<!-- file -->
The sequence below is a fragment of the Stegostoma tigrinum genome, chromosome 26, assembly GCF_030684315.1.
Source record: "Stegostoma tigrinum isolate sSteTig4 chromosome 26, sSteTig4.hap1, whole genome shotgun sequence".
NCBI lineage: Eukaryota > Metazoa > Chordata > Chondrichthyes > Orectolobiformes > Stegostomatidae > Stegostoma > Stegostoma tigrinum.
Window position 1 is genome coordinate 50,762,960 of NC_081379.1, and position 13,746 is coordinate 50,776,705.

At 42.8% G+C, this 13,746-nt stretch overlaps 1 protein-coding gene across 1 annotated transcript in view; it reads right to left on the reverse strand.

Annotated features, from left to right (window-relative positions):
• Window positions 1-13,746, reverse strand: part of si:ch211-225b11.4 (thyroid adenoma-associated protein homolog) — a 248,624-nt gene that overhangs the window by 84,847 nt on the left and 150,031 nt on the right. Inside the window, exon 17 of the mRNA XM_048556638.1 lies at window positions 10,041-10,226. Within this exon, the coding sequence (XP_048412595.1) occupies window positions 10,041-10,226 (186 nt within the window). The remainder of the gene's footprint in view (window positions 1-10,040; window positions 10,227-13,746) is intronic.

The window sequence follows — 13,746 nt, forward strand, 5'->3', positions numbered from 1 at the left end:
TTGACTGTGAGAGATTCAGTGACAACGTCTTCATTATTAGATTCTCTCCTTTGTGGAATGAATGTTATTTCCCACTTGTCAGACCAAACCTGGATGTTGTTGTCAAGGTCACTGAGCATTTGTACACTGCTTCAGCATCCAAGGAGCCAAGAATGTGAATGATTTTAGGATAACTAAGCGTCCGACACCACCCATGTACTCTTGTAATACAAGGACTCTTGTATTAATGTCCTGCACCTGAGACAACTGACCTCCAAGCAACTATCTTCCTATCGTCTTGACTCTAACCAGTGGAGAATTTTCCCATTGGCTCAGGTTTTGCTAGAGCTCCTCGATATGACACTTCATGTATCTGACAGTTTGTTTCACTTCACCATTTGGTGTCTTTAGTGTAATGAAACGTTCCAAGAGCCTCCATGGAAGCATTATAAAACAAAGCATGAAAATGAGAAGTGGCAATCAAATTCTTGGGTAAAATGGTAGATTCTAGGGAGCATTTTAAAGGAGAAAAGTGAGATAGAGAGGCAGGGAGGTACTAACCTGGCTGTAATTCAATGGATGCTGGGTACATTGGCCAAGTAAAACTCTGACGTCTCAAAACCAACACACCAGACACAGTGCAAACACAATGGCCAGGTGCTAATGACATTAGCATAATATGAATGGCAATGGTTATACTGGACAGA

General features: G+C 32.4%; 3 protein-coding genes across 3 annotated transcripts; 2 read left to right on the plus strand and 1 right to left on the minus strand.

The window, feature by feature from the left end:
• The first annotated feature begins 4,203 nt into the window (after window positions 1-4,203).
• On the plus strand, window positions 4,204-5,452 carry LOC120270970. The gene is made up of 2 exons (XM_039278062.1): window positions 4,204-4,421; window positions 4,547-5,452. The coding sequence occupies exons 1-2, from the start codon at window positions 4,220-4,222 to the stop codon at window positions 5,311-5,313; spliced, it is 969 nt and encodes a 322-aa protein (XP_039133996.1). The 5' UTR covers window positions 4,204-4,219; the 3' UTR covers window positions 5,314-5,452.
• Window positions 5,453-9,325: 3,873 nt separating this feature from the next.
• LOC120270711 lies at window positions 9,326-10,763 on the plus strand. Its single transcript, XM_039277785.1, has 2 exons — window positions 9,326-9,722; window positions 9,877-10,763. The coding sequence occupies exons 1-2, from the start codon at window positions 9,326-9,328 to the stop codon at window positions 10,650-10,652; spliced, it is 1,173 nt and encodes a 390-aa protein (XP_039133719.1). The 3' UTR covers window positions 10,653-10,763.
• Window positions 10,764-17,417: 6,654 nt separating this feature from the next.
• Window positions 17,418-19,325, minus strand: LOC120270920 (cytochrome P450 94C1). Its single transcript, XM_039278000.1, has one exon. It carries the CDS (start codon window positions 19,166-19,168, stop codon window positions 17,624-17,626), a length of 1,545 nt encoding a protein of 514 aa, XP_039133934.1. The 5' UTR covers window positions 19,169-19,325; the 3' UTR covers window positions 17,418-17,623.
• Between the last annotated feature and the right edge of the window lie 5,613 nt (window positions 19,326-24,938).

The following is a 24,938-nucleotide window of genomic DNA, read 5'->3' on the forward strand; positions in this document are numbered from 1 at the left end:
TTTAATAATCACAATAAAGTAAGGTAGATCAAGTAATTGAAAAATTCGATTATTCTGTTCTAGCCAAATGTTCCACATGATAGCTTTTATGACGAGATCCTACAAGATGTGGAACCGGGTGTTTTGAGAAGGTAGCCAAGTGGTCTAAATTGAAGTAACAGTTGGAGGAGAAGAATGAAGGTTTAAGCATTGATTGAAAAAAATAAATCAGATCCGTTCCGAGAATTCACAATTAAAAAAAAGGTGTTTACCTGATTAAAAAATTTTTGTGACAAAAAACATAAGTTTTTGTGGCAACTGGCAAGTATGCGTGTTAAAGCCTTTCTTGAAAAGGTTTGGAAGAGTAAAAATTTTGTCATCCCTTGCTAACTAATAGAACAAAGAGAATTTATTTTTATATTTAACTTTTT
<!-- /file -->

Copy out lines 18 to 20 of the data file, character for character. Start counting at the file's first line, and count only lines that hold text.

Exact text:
• Between the last annotated feature and the right edge of the window lie 5,613 nt (window positions 19,326-24,938).

The following is a 24,938-nucleotide window of genomic DNA, read 5'->3' on the forward strand; positions in this document are numbered from 1 at the left end:
TTTAATAATCACAATAAAGTAAGGTAGATCAAGTAATTGAAAAATTCGATTATTCTGTTCTAGCCAAATGTTCCACATGATAGCTTTTATGACGAGATCCTACAAGATGTGGAACCGGGTGTTTTGAGAAGGTAGCCAAGTGGTCTAAATTGAAGTAACAGTTGGAGGAGAAGAATGAAGGTTTAAGCATTGATTGAAAAAAATAAATCAGATCCGTTCCGAGAATTCACAATTAAAAAAAAGGTGTTTACCTGATTAAAAAATTTTTGTGACAAAAAACATAAGTTTTTGTGGCAACTGGCAAGTATGCGTGTTAAAGCCTTTCTTGAAAAGGTTTGGAAGAGTAAAAATTTTGTCATCCCTTGCTAACTAATAGAACAAAGAGAATTTATTTTTATATTTAACTTTTT